What is the Impact of Toyota’s $1.1 Billion Settlement?

Toyota Motor (NYSE:TM) and lawyers suing the company were given additional time for the final approval of a $1.1 billion pretax settlement related to unintended acceleration. The additional time will be used to provide updated figures as to how money will be allocated to the beneficiaries in the settlement.

More than 10 million cars were recalled in 2009 and 2010 for problems relating to unintended acceleration. The settlement would resolve the economic-loss portion of the lawsuit, which was filed by Toyota owners. Owners contended that the company had driven down the vehicle’s value by failing to disclose or fix defects related to unintended acceleration.

NEW! Discover a new stock idea each week for less than the cost of 1 trade. CLICK HERE for your Weekly Stock Cheat Sheets NOW!

Toyota had been confident of its defense for the case, but ultimately decided that the impending years of litigation, combined with the lawsuit’s potential damage to its customers, wasn’t worth it. While some of the details of the settlement are unclear — cost of administration, allocation of funds to those who haven’t filed claims — all parties appear to be satisfied with the results. “The settlement will provide real value to Toyota customers who are the members of this class,” J. Gordon Cooney, a Toyota attorney, said.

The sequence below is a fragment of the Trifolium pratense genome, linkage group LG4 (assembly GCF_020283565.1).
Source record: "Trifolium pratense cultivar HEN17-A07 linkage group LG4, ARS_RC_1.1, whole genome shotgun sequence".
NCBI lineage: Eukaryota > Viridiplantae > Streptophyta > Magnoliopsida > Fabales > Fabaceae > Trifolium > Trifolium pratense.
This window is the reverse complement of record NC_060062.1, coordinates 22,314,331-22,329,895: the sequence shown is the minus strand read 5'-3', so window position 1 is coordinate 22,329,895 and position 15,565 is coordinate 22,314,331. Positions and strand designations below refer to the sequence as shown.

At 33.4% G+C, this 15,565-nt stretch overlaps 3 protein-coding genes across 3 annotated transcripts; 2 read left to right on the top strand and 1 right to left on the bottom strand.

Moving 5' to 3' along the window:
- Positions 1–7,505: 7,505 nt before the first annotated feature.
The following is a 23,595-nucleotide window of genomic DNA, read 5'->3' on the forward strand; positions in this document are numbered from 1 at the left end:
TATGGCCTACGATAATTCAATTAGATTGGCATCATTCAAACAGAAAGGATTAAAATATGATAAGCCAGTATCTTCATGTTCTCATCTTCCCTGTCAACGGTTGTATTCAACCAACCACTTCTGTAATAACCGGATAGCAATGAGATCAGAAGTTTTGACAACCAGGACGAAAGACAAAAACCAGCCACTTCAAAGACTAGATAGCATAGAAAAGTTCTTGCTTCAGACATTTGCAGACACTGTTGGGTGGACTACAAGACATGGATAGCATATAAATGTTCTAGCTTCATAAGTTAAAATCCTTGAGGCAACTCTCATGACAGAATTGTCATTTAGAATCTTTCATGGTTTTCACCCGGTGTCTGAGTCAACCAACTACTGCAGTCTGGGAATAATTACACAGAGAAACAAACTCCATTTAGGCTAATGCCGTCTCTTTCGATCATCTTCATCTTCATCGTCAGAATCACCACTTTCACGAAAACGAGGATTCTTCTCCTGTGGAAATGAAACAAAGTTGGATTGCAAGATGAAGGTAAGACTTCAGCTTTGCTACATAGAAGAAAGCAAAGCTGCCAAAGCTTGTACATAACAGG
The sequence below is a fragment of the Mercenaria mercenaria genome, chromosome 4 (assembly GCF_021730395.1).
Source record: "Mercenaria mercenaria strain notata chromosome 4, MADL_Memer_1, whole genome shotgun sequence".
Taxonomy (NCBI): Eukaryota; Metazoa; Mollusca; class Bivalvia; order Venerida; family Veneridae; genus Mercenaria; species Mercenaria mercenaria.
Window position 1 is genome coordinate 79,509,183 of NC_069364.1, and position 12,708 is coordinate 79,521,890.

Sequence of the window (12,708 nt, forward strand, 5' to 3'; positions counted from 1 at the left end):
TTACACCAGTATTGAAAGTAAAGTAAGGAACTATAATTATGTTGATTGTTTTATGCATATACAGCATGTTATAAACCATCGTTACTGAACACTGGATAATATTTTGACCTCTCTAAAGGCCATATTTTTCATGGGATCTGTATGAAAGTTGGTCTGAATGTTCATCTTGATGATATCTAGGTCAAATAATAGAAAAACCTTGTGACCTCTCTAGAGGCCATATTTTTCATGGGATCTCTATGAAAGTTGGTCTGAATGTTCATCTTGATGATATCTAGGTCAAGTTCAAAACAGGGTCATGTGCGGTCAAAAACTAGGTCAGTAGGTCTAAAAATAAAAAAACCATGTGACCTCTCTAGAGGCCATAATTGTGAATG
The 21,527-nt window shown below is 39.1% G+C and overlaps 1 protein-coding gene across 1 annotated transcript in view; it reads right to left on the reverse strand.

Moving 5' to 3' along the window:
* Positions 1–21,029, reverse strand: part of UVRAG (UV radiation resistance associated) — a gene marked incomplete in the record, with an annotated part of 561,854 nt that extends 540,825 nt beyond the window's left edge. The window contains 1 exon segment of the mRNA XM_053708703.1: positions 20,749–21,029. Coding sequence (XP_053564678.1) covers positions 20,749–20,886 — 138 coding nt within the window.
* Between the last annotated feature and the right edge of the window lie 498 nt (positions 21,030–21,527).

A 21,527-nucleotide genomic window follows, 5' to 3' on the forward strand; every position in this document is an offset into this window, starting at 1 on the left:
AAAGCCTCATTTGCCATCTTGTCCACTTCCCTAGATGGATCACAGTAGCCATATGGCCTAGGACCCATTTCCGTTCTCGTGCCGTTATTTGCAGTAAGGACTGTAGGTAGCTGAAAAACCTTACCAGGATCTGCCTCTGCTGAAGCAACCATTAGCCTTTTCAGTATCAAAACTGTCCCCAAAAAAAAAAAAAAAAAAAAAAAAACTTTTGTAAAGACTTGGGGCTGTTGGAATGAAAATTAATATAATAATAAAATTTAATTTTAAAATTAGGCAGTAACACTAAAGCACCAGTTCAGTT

With $757 million in cash and $875 million in “non-monetary” benefits, the value of the settlement is worth more than $1.6 billion. The non-monetary benefits include installing brake overrides in eligible vehicles and other installation features.

NEW! Discover a new stock idea each week for less than the cost of 1 trade. CLICK HERE for your Weekly Stock Cheat Sheets NOW!

While a billion dollar settlement is no laughing matter, the settlement represents one of the better outcomes of a lawsuit that could have potentially damaged Toyota’s reputation for years to come. By getting the settlement out of the way, Toyota can begin to put the lawsuit in the rearview mirror and look ahead to the future where they seem certain to reach highs not seen since 2007 — two years before the first case of unintended acceleration. Relative to its peers, Toyota has led, in year-to-date performance, by a wide margin.

Don’t Miss: Honda: No Rush to Build Hybrids in China.